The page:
Friday, July 30, 2010

Know Thy Opponent

Quick question: How many of you keep notes on your opponents? I mean, actual no-kidding written notes that are reasonably detailed? I'm guessing most of you haven't even considered it. If so, you're missing out on what could be a huge advantage. You probably run into the same players on a fairly regular basis in local league and tournament play, right?

Pro athletes in several sport disciplines have access to and take full advantage of extensive notes about their opponents. Granted, in those arenas the notes are likely compiled by someone else - a coach or other designated person. You can bet that every serious football team knows the tendencies of their opposing teams in various situations - what play they're likely to run, who will most likely carry the ball, who will most likely get a pass thrown to them, what defense they'll line up with in a given situation, and so on. This is common even at the high school level and lower. In baseball, particularly pro baseball, a batter likely has access to the entire history of pitches thrown to him by any given pitcher. The history is done in agonizing detail... pitch-by-pitch; the type of pitch, the speed, position in the strike zone (or out of the zone), and ultimate result of each at bat.

Why is this done? For competitive advantage, of course. Knowing the strengths, weaknesses, and tendencies of your opponent will undoubtedly give you an advantage if you're able to exploit them. Would you play a particular person differently if you knew that they weren't very good at kick shots or bank shots for example? Would you approach safeties or push outs against a given opponent if you knew they had an effective jump shot? Of course you would. Would you rack the first 9-ball rack differently if you already knew your opponent tended to break from the left side? Yep.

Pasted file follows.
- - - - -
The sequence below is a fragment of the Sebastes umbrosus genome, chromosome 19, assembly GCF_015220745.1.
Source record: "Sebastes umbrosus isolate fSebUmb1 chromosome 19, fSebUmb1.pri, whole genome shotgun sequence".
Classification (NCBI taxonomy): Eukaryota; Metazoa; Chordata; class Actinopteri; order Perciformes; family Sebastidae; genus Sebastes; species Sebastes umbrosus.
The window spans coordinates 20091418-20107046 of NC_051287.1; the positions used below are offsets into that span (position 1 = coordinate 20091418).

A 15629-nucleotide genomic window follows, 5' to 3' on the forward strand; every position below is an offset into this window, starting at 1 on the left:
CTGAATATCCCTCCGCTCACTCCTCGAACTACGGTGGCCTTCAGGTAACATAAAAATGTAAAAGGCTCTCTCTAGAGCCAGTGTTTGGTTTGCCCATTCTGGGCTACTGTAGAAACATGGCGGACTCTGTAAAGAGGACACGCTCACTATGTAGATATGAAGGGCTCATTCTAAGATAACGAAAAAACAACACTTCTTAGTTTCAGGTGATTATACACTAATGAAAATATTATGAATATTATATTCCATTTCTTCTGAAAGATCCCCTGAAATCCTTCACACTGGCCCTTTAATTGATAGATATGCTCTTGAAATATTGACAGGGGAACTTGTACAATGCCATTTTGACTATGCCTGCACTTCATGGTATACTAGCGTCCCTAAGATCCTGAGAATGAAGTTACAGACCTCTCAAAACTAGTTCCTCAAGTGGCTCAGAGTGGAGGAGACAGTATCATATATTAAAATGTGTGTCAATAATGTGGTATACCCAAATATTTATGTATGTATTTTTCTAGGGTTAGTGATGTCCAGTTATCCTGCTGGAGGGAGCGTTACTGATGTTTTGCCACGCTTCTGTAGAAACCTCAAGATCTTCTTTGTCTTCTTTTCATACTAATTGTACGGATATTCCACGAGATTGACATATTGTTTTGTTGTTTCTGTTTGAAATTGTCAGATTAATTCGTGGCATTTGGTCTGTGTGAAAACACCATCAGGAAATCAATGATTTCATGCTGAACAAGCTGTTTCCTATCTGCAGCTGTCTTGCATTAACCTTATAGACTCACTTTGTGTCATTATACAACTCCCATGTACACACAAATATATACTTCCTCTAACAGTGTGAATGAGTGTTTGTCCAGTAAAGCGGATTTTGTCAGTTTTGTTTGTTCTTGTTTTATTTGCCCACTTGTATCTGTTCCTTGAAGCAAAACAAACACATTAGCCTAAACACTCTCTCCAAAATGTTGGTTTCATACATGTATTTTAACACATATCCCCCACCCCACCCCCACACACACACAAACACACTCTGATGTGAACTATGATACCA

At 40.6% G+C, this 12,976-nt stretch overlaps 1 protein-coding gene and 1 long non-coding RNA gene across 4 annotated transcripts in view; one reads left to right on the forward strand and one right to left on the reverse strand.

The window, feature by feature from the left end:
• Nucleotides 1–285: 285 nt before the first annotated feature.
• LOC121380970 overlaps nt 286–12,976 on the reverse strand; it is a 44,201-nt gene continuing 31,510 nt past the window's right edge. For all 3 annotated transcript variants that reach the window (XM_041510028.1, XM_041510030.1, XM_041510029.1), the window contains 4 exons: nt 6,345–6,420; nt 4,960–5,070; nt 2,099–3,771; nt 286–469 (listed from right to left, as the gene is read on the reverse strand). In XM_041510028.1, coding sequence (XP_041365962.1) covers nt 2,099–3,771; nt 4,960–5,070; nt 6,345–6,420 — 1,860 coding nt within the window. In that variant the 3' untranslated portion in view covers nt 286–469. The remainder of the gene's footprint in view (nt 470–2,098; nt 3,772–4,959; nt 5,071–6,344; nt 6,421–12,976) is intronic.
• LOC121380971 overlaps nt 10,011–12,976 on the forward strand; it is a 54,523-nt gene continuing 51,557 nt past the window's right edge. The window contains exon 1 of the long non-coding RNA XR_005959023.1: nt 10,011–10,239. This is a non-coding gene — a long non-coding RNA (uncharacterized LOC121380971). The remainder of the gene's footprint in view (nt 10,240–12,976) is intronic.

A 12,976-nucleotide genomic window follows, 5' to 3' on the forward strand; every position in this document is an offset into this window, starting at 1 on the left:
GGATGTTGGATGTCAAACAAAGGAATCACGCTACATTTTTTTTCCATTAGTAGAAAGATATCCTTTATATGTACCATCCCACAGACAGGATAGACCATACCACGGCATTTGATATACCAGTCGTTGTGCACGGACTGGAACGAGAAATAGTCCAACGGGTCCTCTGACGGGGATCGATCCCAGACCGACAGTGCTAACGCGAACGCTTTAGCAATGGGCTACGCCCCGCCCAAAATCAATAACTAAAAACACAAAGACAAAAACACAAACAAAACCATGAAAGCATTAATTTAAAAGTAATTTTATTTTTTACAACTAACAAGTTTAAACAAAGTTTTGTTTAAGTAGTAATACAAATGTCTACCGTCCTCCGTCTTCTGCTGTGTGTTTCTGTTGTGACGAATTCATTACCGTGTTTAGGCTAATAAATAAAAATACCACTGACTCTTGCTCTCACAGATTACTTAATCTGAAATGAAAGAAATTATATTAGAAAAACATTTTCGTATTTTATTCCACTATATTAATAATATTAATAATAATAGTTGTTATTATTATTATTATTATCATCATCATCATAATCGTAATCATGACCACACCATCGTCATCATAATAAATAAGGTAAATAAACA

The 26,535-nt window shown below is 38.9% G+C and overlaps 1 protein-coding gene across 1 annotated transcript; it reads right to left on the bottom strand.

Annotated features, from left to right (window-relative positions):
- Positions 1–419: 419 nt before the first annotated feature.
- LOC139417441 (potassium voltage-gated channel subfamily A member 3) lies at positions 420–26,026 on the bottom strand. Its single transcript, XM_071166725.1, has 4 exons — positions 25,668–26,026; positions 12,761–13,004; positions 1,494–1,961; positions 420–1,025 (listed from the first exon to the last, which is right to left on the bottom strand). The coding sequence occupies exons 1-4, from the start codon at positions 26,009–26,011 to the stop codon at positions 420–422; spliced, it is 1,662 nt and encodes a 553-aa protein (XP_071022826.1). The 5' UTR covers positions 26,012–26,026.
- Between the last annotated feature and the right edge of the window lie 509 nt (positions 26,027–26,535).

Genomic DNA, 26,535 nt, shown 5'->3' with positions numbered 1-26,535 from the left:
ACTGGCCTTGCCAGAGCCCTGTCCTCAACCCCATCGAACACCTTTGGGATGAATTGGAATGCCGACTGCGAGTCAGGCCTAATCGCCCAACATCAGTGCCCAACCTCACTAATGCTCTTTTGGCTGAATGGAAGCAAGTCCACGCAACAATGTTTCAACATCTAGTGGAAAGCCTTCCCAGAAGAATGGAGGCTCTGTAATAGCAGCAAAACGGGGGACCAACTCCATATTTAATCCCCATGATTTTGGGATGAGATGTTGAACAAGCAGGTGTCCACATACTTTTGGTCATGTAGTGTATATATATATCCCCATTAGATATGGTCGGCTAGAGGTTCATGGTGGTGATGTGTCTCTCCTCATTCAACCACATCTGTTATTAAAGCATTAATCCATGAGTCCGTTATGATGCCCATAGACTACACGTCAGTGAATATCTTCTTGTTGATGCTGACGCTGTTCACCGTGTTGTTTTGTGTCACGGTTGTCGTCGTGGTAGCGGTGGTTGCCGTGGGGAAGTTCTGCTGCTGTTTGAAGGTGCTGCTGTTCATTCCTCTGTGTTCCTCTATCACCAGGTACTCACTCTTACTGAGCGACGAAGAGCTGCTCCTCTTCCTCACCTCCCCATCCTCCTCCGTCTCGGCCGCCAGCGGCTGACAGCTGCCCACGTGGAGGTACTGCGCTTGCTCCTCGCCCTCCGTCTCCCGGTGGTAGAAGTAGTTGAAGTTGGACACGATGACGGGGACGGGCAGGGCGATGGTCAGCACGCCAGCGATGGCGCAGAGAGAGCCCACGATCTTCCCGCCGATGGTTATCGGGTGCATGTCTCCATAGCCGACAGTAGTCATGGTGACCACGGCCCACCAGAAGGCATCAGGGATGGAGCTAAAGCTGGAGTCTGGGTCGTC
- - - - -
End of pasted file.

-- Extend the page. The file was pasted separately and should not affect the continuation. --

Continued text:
About a month ago, I was talking casually to a strong player between matches at a tournament. He pointed to a woman across the room and asked if I had ever played her, and I replied that I had seen her play but hadn't actually played against her yet. He then told me that he had a league match against her a couple nights prior and that she was a fairly strong player... but a couple of games into the match he discovered that she was uncharacteristically weak at bank shots (given her skill level) and he used that knowledge to beat her. As luck would have it, I found myself matched up against her in a tournament less than a week later - and that same nugget of information helped me beat her as well!

That was the 'tipping point' for me. I realized how valuable such information would be if I kept track of it in an organized manner rather than trying to rely on memory. Although I see the same players on a fairly regular basis around Las Vegas, I typically won't play most of them more often than once a month or at least every few weeks due to normal rotation. Consequently, I didn't really remember useful details. Sure, I might remember the basics such as whether I beat them or whether they're a strong player or whatever. But useful details that I could exploit? Nope. Poof, gone from memory. So now I'm writing them down and you should too. The more info the better. The date, the time, the occasion, your skill level and their skill level at the time, the outcome of the match (actual score, number of innings, number of defensive shots, etc, etc) as well as any perceived strengths and weaknesses. Do they have a strong break? Where do they break from? Do they avoid side pockets more than they should? Do they tend to get rattled if they're behind? If you think it might be useful, write it down. Even if you don't, and it's a legitimate data point, write it down anyway because trends are important and you might discover something important about those data points down the road.

Keep the notes in a format and medium that makes sense to you. A small notepad might work, for example. I use my smart phone (an iPhone). If you feel really ambitious, it doesn't hurt to keep notes on other players you watch as well even if you aren't playing them... because you might play them at some point in the future.

The important thing is to get started. Make it a habit, and it'll become second nature before you know it.

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